Feature Article - April 2006
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Safe Swimming

Managing risk at aquatic facilities

By Kyle Ryan


DIVING AND SPINAL INJURIES
Preventing accidents

Generally speaking, the aquatics industry has made significant progress over the years in the prevention of shallow-water diving—but it still happens. Spinal injuries also occur in diving wells, where the diving area isn't big enough (victims strike the slope of the pool bottom instead of the deep water), and when horseplay causes someone to fall into shallow water. There are also spinal injuries that occur when people jumping in water land on someone. Obviously it's important to establish rules against diving, but they aren't enough by themselves.

"Just saying 'don't dive' is like saying 'don't spit on the carpet,'" Ebro says. "If you were told that your spit somehow chemically combining with the carpet causes an explosion, you'd probably not spit. But if nobody's looking, you'd probably spit. The same with diving: Some people feel there's really no consequence there."

Education plays a big role here, as well as the establishment of anti-diving rules and, more importantly, enforcing those rules. Places that have diving blocks should cover them or make them otherwise unusable when they're not in use. However, no matter how much facility operators warn people against diving in shallow water, no matter how big and obnoxious the signs prohibiting it are, some of the less intelligent swimmers will do it anyway.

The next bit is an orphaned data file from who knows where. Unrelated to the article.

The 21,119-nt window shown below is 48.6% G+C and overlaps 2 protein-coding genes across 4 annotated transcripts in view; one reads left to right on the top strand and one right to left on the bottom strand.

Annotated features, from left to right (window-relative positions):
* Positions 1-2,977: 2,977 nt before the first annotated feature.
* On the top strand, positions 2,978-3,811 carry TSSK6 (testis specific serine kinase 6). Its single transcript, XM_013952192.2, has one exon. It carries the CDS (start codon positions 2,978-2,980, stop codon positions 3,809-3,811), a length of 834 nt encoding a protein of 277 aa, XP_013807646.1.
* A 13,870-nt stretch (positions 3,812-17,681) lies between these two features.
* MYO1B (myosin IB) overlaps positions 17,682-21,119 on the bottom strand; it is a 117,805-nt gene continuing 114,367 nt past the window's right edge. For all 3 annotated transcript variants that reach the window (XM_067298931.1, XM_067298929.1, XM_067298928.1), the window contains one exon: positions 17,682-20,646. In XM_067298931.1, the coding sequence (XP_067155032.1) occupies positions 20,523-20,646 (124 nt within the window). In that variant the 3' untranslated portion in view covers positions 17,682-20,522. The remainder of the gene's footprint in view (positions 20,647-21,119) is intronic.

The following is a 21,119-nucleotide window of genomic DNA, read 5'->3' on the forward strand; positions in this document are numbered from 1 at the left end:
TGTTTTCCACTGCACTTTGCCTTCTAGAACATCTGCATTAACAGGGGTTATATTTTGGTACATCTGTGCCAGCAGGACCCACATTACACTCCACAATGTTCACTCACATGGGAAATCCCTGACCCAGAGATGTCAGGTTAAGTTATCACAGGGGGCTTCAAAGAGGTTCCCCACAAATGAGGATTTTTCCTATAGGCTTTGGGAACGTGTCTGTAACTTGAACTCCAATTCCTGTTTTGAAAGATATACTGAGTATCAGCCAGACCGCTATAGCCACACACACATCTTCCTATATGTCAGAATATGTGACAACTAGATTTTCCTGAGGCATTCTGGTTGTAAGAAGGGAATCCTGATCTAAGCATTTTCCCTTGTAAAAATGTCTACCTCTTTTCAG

"I think the signage and just having lifeguards attentive is about all you can do," Evans says. "And then having them prepared to respond because it's such a quick, unpredicted action."


Signs, Signs, Everywhere There's Signs

Do signs—ones that list rules or say "No Diving," etc.—even work? Griffiths has done extensive research on their effectiveness, and he's concluded that they do work when done correctly. According to him, signs have between three and five seconds to convey their message. The more text they use, the less effective they are. That's a delicate balance to make in the case of diving: How do you warn against the sometimes tragic consequences of diving without using so much text that people ignore the sign altogether? The answer isn't clear-cut, but no one argues against using signs.

"Why take a chance?" Ebro says. "Signage is important; effective signage is more important. A reduction in signage is a matter of depriving that information a person needs in order to make an objective decision."

In another respect, not having signs increases a facility's liability and makes it easier to argue negligence in court. The combination of effective signage and attentive lifeguards creates a potent weapon against aquatic accidents. Just having one or the other—no lifeguards with a "swim at your own risk" sign or lifeguards, but no signs—opens the door for accidents and possible litigation.